The World

A trip to the south. Discovering eSwatini

First part of the travel and historiographic account of eSwatini or Swaziland by historian Gerardo Ferrara.

Gerardo Ferrara-May 25, 2024-Reading time: 7 minutes

This time I am going to write an article a bit different from the usual. Why? First of all, because it is a country that I did not know, before visiting it a few days ago... In fact, it is a country that few people know, because it is very small and remote compared to the traditional tourist routes.

Secondly, because it is a place in the far south of sub-Saharan Africa, light years away from the lands of the Middle East and the Mediterranean to whose history I have devoted so many years. Therefore, it will be a trip we will make together to go - hear, hear! - to Swaziland (now officially eSwatini)!

The author of the article with Ncamiso Vilakato ©Gerardo Ferrara

Let's go.

Why are we going to Swaziland? To shoot a short documentary about an alumnus of the Pontifical University of the Holy Cross whose studies in Social and Institutional Communication were financed by CARF Foundation. So, the first stop was Madrid, where I met up with two Spanish friends and colleagues.

At the airport, we boarded an Ethiopian Airlines flight (the main air transport company in Africa is from Ethiopia itself), so we made a stopover in Addis Ababa to continue to Maputo (Mozambique), where we rented a car to drive the nearly 80 km that separate the Mozambican capital from the border with eSwatini.

In Maputo, a city that is part of the Portuguese colony of Mozambique, we have the opportunity to breathe a seemingly Portuguese air (some excellent cream cakes on sale at the airport, which comfort us after a good 30-hour trip, and the croissant The most expensive in history, a good 18 dollars, taken in Addis Ababa) and to speak a little Portuguese.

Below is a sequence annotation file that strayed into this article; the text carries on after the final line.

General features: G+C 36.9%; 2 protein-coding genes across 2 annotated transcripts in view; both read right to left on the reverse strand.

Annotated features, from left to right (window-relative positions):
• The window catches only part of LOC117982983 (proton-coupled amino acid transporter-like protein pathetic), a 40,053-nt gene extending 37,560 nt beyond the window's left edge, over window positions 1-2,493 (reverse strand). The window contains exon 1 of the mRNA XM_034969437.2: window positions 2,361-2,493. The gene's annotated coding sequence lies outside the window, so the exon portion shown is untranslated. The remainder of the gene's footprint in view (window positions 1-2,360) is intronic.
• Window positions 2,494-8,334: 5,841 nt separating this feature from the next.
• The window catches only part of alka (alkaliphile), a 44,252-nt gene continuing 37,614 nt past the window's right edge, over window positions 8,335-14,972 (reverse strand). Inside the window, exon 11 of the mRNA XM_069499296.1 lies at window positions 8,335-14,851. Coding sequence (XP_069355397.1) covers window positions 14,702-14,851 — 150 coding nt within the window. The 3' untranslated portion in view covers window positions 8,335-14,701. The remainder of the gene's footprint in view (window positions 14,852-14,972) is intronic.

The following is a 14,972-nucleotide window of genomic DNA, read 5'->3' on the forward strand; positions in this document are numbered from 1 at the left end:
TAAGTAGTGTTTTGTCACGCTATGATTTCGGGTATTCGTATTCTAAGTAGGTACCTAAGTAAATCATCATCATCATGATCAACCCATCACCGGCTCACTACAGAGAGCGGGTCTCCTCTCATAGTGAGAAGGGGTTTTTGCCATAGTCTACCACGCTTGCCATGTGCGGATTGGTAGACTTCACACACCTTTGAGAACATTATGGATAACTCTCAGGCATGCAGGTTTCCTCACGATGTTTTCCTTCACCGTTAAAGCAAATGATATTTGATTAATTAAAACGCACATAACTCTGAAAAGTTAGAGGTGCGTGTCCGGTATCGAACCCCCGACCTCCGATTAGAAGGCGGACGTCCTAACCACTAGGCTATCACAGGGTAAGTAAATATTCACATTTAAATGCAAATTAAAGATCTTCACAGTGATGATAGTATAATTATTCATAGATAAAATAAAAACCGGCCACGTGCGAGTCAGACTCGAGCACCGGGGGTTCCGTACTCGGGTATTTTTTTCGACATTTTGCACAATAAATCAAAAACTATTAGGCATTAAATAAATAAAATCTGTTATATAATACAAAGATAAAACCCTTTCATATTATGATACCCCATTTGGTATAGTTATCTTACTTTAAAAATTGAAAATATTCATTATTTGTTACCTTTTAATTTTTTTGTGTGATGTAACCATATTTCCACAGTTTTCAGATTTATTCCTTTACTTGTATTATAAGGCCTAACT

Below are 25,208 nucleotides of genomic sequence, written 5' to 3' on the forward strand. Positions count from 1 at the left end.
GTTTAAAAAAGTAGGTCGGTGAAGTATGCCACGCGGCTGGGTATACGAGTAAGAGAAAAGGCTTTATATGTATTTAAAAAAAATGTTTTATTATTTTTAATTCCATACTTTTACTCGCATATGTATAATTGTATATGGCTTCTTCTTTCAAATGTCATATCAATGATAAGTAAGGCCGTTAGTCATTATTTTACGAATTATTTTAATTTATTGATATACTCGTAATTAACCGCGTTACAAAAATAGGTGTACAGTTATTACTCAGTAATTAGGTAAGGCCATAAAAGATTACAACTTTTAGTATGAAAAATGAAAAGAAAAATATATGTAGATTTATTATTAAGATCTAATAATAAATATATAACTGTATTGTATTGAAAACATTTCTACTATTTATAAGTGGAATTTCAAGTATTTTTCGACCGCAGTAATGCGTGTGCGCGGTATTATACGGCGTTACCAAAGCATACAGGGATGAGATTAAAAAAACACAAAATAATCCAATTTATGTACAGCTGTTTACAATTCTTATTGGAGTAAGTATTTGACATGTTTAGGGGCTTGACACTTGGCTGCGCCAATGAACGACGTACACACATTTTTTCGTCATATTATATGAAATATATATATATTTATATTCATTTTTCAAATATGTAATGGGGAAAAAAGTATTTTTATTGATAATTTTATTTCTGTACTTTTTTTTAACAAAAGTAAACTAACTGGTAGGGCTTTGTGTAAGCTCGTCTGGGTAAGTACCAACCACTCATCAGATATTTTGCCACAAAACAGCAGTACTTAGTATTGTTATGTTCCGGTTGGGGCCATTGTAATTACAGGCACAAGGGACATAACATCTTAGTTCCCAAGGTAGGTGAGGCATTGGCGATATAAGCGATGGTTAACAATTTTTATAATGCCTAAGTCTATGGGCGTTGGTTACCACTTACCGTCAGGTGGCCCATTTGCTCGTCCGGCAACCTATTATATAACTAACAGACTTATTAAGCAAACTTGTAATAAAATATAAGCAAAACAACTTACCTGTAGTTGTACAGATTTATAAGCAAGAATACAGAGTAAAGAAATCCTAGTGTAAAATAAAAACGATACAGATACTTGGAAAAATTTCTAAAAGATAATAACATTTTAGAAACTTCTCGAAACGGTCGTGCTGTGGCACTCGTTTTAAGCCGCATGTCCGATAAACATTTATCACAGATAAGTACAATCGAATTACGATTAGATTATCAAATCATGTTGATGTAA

A child at eSwatini ©Gerardo Ferrara

But driving out and leaving the airport area suddenly plunges us into a completely different atmosphere: the greenery, the streets crowded with men, women, children, black students (and us, the only three Europeans in a brand new red car! ) who rush into the streets, chase each other, shout, live much more intensely than in Europe, it scares us and excites us at the same time (we also have to be careful with the potholes on the roads, partly unpaved), especially when we pass through Beira, where we have to slow down because it is dusk and dozens of students leave their schools (here they go all day to school) and walk for miles and miles on foot, to get home. And our red car with three bald white guys inside, in a rural area of Mozambique, is not something you see every day in these parts!

We arrive at the border in the afternoon... It is cold (Swaziland is a mountainous country and in April we are already in late autumn) and, once the customs formalities are completed, we manage to cross and finally meet Ncamiso Vilakato, a former student of the University of the Holy Cross in Rome, who will welcome us and act as our guide for the next few days, to show us the service he provides to the local Church and the role of the Church in the country.

During the remaining two hours of travel, most of it on a comfortable deserted highway that the king of eSwatini wanted to have built in his country after having seen those of South Africa, the marked difference between Swaziland and Mozambique becomes apparent: different colonizing powers have brought to the small country we have just entered different languages (Portuguese in Mozambique, English in eSwatini), different customs and a totally Anglo-Saxon sense of order.